The Northern Namoneas is a five-member district with the top five vote-getters elected to the Chuuk House of Representatives. See Cholymay v. Chuuk State Election Commín, 10 FSM Intrm. 145, 150 (Chk. S. Ct. App. 2001). The plaintiffs received the fourth and fifth highest vote totals for Northern Namoneas representative and were certified as winning candidates. Real party in interest Kitela Aniol was the sixth highest vote-getter, and if the 288 votes cast in Honolulu are counted she may end up a winning candidate and one of the plaintiffs would become a losing candidate. The plaintiffs contend that if the votes from the partial election in Honolulu were counted they would be irreparably harmed regardless of the result because to permit the counting of the partial ballot box before the FSM Supreme Court appellate division had an opportunity to stay the matter and hear and decide the issue would be to allow the state court to grant a remedy not authorized by the election law or regulations for a "canceled" election in one precinct, which, in their view, is a special election for that precinct (in other words, a revote).
This case is an election contest since the relief sought may affect, change, or prevent the change of who the winning candidates are in the Northern Namoneas. An election contestant cannot show irreparable harm, a necessary prerequisite to the issuance of a temporary restraining order and a major factor to be weighed before granting a preliminary injunction, when he has the election appeal process available to him through which he could properly seek redress. Sipenuk v. FSM Natíl Election Dir., 15 FSM Intrm. 1, 6 (App. 2007). The plaintiffs (and the State Election Commission) are in the process of appealing the Chuuk State Supreme Court appellate division decision to the FSM Supreme Court appellate division as provided by section 138 of the Chuuk Election Law. Chk. S.L. No. 3-25-96, ß 138 ("Any party aggrieved by the judgment of the Appellate Court may appeal therefrom to the Appellate Division of the FSM Supreme Court, as in other cases of appeal."). They have this one remaining part of the election appeal process available to them and they are utilizing it.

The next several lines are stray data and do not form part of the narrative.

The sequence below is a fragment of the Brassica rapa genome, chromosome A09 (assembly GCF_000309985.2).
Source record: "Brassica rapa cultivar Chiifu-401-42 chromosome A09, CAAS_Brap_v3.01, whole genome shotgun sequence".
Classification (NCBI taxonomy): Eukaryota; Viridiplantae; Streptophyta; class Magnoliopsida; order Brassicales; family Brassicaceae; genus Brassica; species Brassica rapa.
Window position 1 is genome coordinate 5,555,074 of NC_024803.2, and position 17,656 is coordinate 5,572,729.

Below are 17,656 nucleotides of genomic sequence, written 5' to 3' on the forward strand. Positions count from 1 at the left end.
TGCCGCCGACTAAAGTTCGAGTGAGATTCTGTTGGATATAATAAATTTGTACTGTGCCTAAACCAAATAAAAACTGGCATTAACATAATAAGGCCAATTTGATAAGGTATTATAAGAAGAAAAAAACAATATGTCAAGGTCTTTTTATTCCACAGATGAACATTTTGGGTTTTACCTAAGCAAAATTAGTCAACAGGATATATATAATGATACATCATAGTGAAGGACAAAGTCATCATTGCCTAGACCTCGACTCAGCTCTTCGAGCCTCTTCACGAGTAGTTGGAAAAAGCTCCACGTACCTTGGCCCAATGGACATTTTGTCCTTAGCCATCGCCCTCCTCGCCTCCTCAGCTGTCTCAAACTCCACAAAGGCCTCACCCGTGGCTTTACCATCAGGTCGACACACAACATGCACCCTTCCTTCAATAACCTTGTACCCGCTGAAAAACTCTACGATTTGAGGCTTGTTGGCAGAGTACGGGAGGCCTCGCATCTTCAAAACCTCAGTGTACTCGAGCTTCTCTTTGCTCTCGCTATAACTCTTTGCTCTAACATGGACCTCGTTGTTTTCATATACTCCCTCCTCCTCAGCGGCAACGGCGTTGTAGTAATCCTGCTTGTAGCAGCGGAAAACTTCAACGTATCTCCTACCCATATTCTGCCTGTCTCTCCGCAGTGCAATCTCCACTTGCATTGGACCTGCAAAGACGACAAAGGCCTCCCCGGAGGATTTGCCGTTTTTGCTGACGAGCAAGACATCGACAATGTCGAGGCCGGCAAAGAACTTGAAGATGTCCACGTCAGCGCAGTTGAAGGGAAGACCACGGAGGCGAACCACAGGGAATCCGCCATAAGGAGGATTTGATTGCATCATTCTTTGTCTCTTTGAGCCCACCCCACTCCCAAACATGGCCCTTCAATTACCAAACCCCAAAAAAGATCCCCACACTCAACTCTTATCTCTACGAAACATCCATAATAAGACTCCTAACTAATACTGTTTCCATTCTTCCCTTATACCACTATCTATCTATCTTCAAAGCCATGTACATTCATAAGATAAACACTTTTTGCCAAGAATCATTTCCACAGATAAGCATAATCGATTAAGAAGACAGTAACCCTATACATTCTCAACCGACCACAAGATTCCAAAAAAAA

Furthermore, jurisdiction over election contests rests purely on statutory and constitutional provisions, and courts have no inherent power to determine election contests. Nikichiw v. Petewon, 15 FSM Intrm. 33, 38 (Chk. S. Ct. App. 2007); Sipenuk, 15 FSM Intrm. at 5. The determination of such contests being a judicial function only when and to the extent that the determination is authorized by statute. Nikichiw, 15 FSM Intrm. at 38. Since this case appears to be an election contest and since the only FSM national court which is constitutionally and statutorily vested with jurisdiction over election contests in Chuuk state elections is the FSM Supreme Court appellate division, it would appear that this court would lack jurisdiction to issue the restraining order sought even if the plaintiffs were able to show irreparable harm.
Accordingly, the motion for a temporary restraining order is denied and since the matter of the courtís jurisdiction has been raised over this caseís subject matter, any party may, no later than April 7, 2009, file a brief on whether this case ought to be dismissed for lack of subject matter jurisdiction. FSM Civ. R. 12(h)(3).